That part is unclear, but what is clear is the disciples’ uncertainty about
what was happening and would happen to them. I suspect they were shocked,
terrified and bewildered, experiencing a feeling worse than doubt. Their faith in
Jesus was tested. Perhaps not tested as much as shifted and shaken. They seemed
to understand Jesus in one way – as a teacher or a revolutionary or a prophet –
and when he died the way he did and then when he was resurrected the way he
was, not only did they not understand what happened, but they didn’t know how
to think or feel or believe.
I have previously mentioned that my extended family asked me to officiate
the memorial and committal services for my late Grandmother in February. It was
a powerful and positive experience, with my more theologically conservative side
of the family expressing tremendous gratitude for the thoughtful care I offered in
preparation and the meaningful words I shared during the services.
There was only one small instance where I got some push back, and I found
it interesting. As part of the call to worship, there was a phrase where I wrote,
‘Let us trust that Mary Jane has reunited with the one who has prepared the way.’
Pretty standard stuff, right? Can anyone guess the objectionable word? Trust. The
word my aunts and uncles wanted. Know. Let us know that Mary Jane has
reunited with the one who has prepared the way.
The difference between those two words was fairly inconsequential to me,
so I didn’t object to the change, but I was curious about what the difference
meant. I asked, and never got a clear answer, but the impression I got was that
they needed the certainty of knowing Grandma was with God rather than the
faithfulness of trusting. I’m not dismissing their faith. Faith is very important to
them. But in crisis situations, many of us struggle to let faith be enough.
Enter Thomas. In my mind, Thomas doesn’t embody doubt as much as he
craves certainty. Faith is not enough for him. He wants to know that Jesus is back.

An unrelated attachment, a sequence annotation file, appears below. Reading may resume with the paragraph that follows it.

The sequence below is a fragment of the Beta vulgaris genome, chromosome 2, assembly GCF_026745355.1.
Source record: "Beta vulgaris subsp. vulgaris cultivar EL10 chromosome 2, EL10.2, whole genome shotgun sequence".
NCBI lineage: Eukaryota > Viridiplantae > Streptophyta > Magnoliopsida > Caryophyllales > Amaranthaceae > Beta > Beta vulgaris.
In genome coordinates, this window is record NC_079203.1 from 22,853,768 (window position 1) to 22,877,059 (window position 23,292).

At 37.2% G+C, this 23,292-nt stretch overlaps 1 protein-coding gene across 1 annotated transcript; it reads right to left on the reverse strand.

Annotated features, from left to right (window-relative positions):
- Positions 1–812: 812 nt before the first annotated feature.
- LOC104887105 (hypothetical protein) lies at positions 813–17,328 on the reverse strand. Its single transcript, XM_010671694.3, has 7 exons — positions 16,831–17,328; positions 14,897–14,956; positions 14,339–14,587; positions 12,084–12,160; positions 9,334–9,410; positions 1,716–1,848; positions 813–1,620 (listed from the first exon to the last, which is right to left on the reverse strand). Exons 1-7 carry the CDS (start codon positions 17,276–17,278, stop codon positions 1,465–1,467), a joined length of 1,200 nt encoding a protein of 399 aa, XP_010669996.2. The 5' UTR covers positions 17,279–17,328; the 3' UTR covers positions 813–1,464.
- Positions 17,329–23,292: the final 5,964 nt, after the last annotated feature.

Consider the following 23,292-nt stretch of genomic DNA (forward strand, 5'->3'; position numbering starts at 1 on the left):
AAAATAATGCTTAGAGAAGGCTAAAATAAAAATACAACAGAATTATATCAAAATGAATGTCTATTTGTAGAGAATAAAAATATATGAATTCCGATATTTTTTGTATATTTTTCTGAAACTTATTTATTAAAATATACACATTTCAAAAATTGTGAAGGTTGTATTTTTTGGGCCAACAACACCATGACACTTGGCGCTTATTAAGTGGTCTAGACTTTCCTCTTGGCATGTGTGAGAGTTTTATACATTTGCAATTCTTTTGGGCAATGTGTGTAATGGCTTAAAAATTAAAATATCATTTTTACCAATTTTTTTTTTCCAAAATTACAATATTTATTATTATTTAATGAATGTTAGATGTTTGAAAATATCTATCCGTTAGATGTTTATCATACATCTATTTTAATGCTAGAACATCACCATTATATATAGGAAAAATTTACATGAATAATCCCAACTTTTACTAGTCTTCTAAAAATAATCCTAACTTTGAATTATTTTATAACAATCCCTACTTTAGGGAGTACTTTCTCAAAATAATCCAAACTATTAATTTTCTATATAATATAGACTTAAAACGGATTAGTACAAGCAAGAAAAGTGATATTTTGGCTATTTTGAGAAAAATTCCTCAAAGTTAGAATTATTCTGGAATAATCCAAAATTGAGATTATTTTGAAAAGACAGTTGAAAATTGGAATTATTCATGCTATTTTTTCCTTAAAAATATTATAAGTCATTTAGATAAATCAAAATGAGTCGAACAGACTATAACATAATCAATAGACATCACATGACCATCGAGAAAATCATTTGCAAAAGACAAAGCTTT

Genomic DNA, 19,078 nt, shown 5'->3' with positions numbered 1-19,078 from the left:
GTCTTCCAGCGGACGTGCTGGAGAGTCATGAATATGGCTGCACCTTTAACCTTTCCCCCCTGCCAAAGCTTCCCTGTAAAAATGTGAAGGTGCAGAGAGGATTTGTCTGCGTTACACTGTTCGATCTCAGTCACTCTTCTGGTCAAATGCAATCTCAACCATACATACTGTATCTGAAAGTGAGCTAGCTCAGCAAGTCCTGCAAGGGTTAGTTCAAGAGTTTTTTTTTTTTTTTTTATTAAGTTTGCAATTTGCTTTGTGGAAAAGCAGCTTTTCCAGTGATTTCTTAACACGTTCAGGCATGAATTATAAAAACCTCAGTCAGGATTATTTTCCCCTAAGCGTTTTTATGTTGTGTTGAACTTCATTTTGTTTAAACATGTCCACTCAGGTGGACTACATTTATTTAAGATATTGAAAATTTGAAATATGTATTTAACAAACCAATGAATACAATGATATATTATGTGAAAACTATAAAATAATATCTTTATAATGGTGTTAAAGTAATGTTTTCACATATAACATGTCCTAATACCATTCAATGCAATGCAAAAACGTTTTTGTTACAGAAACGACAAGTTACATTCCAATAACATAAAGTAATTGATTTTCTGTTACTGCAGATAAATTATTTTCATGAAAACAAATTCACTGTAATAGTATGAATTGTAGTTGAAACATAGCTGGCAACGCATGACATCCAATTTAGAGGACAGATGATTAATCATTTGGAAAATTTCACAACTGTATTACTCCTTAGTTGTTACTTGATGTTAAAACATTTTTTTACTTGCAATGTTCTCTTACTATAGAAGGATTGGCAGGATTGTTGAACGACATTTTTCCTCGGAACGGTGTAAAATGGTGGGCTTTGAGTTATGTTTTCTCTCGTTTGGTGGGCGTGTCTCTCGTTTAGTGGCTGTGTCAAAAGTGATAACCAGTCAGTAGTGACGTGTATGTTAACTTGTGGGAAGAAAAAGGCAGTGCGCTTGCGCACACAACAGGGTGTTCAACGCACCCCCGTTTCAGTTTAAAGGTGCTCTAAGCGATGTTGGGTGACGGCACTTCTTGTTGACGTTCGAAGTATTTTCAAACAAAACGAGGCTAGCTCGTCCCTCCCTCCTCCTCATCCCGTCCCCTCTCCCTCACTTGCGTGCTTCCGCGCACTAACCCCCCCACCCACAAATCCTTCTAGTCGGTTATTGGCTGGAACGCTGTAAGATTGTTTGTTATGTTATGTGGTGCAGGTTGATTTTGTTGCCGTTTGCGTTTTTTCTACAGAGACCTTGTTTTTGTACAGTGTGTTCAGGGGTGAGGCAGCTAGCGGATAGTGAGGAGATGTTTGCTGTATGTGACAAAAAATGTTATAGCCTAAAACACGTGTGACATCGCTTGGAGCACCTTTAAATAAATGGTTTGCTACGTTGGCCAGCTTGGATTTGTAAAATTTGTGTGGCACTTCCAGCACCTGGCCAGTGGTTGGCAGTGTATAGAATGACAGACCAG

Not to believe or trust, but to know. To really know that he is back. Really back.
Strangely, Thomas was missing for that initial visit by Jesus. We don’t know why.
Again, it may have been for dramatic effect to make the resurrection more real
upon his return, but let’s take this part of the story at face value. Thomas doesn’t
believe what his friends have told him. He doesn’t believe Jesus is resurrected.
At the moment Thomas craves certainty, Jesus appears. He lets Thomas
touch his hands and side. Why? Remember that just a few verses earlier, John the
gospelwriter tells us that Mary Magdelene, who in this gospel was the first to see
and talk with the post-resurrection Jesus, but could not touch him. Jesus
specifically told Mary not to touch him. Thomas could touch Jesus, but not Mary
Magdalene – why? Mary had doubt, but her faith was strong. Thomas had faith,
but he craved certainty. Mary didn’t recognize Jesus initially, but when he
revealed himself, she believed. Both had doubts, but Thomas needed more.
So what does that mean for us? We have doubts, about a great many
things. And we have faith, about a great many things. Doubt and faith are not
opposites, but are complimentary. So often, we dismiss or discount doubts and
questions as the products of an immature faith. Sometimes we simply repeat the
same religious platitudes that we found unsatisfying in our own struggles of faith.
Sometimes in our conviction that we possess some of the answers, we act as
though we have all of the answers. The three least used, but arguably most
important words in our religious vocabulary are, "I don't know."
Patricia Gillespie writes, ‘I once had a Sunday School teacher who told me
that it was wrong to ask questions and have doubts. So I asked yet another
question: “Is God afraid of my questions and doubts?” I came to realize that God’s
not afraid but my teacher sure was.’ Or as author and modern mystic Frederick
Beuchner puts it, ‘Whether your faith is that there is a God or that there is not a
God, if you don't have any doubts you are either kidding yourself or asleep.
Doubts are the ants in the pants of faith. They keep it awake and moving.’
They keep it awake and moving. Our faith does not grow because we lack
doubts, but because we embrace our doubts and let the questions that emerge
from them guide us to new insights on God and on life. May we be ever open to
the opportunities our doubts provide us to fuel and create a deeper and more
meaningful life of faith. Amen.